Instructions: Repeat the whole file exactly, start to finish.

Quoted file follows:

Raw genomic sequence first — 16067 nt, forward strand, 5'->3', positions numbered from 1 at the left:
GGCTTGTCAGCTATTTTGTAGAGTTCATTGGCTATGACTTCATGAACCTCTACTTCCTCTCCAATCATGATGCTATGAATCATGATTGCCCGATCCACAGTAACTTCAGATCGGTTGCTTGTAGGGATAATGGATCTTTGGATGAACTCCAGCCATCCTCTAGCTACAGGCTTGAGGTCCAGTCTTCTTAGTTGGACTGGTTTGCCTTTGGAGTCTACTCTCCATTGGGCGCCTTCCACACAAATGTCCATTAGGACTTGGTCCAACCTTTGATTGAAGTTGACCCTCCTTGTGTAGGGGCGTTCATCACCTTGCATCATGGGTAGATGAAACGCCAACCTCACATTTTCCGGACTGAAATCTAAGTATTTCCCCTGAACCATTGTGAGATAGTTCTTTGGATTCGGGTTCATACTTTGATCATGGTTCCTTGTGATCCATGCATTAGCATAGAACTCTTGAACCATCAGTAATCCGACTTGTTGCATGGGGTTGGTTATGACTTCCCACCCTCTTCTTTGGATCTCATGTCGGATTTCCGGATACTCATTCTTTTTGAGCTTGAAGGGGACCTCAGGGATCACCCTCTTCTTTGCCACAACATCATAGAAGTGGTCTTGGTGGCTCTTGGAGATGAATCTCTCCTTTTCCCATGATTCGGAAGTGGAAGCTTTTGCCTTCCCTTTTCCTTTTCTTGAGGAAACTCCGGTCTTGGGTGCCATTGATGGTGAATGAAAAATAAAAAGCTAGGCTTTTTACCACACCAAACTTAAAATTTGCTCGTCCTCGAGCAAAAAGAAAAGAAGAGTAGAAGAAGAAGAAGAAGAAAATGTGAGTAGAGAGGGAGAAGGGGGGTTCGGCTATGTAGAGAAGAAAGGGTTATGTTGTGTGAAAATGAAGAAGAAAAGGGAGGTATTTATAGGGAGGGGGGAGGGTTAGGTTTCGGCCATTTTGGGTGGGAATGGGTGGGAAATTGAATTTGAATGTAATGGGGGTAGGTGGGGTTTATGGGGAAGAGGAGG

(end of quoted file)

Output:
Raw genomic sequence first — 16067 nt, forward strand, 5'->3', positions numbered from 1 at the left:
GGCTTGTCAGCTATTTTGTAGAGTTCATTGGCTATGACTTCATGAACCTCTACTTCCTCTCCAATCATGATGCTATGAATCATGATTGCCCGATCCACAGTAACTTCAGATCGGTTGCTTGTAGGGATAATGGATCTTTGGATGAACTCCAGCCATCCTCTAGCTACAGGCTTGAGGTCCAGTCTTCTTAGTTGGACTGGTTTGCCTTTGGAGTCTACTCTCCATTGGGCGCCTTCCACACAAATGTCCATTAGGACTTGGTCCAACCTTTGATTGAAGTTGACCCTCCTTGTGTAGGGGCGTTCATCACCTTGCATCATGGGTAGATGAAACGCCAACCTCACATTTTCCGGACTGAAATCTAAGTATTTCCCCTGAACCATTGTGAGATAGTTCTTTGGATTCGGGTTCATACTTTGATCATGGTTCCTTGTGATCCATGCATTAGCATAGAACTCTTGAACCATCAGTAATCCGACTTGTTGCATGGGGTTGGTTATGACTTCCCACCCTCTTCTTTGGATCTCATGTCGGATTTCCGGATACTCATTCTTTTTGAGCTTGAAGGGGACCTCAGGGATCACCCTCTTCTTTGCCACAACATCATAGAAGTGGTCTTGGTGGCTCTTGGAGATGAATCTCTCCTTTTCCCATGATTCGGAAGTGGAAGCTTTTGCCTTCCCTTTTCCTTTTCTTGAGGAAACTCCGGTCTTGGGTGCCATTGATGGTGAATGAAAAATAAAAAGCTAGGCTTTTTACCACACCAAACTTAAAATTTGCTCGTCCTCGAGCAAAAAGAAAAGAAGAGTAGAAGAAGAAGAAGAAGAAAATGTGAGTAGAGAGGGAGAAGGGGGGTTCGGCTATGTAGAGAAGAAAGGGTTATGTTGTGTGAAAATGAAGAAGAAAAGGGAGGTATTTATAGGGAGGGGGGAGGGTTAGGTTTCGGCCATTTTGGGTGGGAATGGGTGGGAAATTGAATTTGAATGTAATGGGGGTAGGTGGGGTTTATGGGGAAGAGGAGG